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ISDA Plans Biggest Overhaul to Credit Derivatives Since 2003

ISDA Planning Biggest Overhaul to Credit Derivatives Since 2003
Greece's debt restructuring last year raised concern about potential flaws in the insurance contracts. Photographer: Kostas Tsironis/Bloomberg

The International Swaps & Derivatives Association is planning the biggest overhaul of the $24 trillion credit derivatives market since 2003.

New York-based ISDA is seeking feedback from market participants on a set of possible changes to the standards governing credit-default swaps, including plans to ease settlement of contracts triggered by a sovereign debt exchange, according to Mark New, the organization’s assistant general counsel in the Americas.

Greece’s debt restructuring last year raised concern about potential flaws in the insurance contracts. No time frame has been set for changes to the market created by banks including JPMorgan Chase & Co., which will follow a 2009 revision of rules that included new standards boosting transparency and confidence, New said.

“This review is about looking back at the experience of the past 10 years since the 2003 definitions were published and thinking about what have we learned in that time and what changes might need to be made,” New said in a phone interview. “The working group is very much ongoing and considering a lot of different proposals.”

There are a total 2.14 million contracts covering a gross $24 trillion worth of credit products, according to the Depository Trust & Clearing Corp., which runs a central registry for the derivatives market.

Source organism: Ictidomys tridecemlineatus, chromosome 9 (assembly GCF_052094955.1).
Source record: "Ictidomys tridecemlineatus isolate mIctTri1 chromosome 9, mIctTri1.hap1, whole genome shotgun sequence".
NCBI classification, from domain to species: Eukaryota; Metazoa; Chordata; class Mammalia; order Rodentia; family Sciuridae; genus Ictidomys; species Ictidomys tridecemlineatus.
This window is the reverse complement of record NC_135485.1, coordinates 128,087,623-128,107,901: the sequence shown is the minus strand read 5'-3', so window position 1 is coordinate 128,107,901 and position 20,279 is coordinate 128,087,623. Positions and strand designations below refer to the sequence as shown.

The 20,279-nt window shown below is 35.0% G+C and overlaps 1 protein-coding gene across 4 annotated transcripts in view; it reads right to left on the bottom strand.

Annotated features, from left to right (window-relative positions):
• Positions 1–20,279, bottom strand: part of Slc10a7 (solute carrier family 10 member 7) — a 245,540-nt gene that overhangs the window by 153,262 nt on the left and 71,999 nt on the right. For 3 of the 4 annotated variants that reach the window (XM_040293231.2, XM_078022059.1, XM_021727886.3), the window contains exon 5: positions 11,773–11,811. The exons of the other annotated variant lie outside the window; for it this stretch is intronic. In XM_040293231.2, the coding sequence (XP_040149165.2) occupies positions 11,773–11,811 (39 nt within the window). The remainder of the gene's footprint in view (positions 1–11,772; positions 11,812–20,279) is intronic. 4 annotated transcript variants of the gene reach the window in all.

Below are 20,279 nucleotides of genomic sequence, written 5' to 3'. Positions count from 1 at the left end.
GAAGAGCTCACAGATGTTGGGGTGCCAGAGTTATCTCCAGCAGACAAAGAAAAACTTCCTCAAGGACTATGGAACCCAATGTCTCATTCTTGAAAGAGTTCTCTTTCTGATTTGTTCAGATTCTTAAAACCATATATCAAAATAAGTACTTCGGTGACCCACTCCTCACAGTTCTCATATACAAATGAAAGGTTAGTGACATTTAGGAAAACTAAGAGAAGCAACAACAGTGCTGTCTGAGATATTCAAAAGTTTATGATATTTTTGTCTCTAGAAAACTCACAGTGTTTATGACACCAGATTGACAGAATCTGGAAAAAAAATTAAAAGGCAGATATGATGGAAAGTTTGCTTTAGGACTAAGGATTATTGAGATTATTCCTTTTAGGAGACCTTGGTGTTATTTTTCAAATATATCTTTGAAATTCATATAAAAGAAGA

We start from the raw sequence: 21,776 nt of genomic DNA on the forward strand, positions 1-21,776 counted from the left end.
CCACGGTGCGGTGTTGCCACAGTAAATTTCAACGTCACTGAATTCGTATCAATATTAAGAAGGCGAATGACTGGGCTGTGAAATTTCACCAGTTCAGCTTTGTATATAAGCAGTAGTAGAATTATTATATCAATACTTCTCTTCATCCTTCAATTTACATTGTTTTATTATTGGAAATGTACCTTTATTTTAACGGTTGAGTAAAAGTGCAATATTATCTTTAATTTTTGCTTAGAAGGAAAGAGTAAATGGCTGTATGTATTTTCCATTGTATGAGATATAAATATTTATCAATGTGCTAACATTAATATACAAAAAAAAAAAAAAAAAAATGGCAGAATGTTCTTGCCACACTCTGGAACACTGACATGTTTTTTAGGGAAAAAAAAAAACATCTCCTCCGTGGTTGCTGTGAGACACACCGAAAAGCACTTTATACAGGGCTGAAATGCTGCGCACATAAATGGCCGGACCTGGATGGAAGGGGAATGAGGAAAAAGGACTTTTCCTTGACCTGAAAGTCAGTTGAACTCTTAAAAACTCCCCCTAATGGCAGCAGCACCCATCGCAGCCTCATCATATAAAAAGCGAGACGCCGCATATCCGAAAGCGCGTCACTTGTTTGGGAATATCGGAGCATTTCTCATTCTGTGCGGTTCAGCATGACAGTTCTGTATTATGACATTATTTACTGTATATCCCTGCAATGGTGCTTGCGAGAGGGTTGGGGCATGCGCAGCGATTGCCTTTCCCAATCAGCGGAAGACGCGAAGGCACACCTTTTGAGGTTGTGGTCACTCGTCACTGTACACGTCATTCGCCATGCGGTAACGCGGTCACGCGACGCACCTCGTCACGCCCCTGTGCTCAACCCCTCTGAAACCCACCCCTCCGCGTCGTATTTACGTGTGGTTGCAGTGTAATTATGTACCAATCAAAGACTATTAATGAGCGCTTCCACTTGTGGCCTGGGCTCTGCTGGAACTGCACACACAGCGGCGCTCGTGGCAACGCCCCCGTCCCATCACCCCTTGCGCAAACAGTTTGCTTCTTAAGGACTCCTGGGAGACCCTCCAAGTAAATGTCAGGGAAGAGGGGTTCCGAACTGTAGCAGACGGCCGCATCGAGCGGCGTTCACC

One of the suggestions being considered would allow sovereign default swaps to be settled with packages of other assets in a government bond exchange. That would prevent distortions in payouts, a concern after Greece undertook the biggest sovereign-debt restructuring in history.

Greek Bondholders

Greek bondholders were forced to write off more than 100 billion euros ($130 billion) of debt in return for new bonds worth 31.5 percent of their original investment. The smooth settlement of default-swaps was “a lucky break,” Michael Hampden-Turner, a strategist at Citigroup Inc. in London, said at the time.

ISDA is also seeking to ease the transfer of swaps contracts when companies merge. Swaps pay the buyer face value in exchange for the underlying securities or the cash equivalent should a borrower fail to adhere to its debt agreements.

The proposals don’t address expropriation of debt by a government, the most recent test for the market. Investors are concerned that settlement of swaps on SNS Reaal NV will be distorted because the securities that could be delivered in exchange for compensation were seized by the Dutch state. ISDA yesterday said it will publish an initial list of deliverable obligations after determining the nationalization constituted a restructuring credit event.

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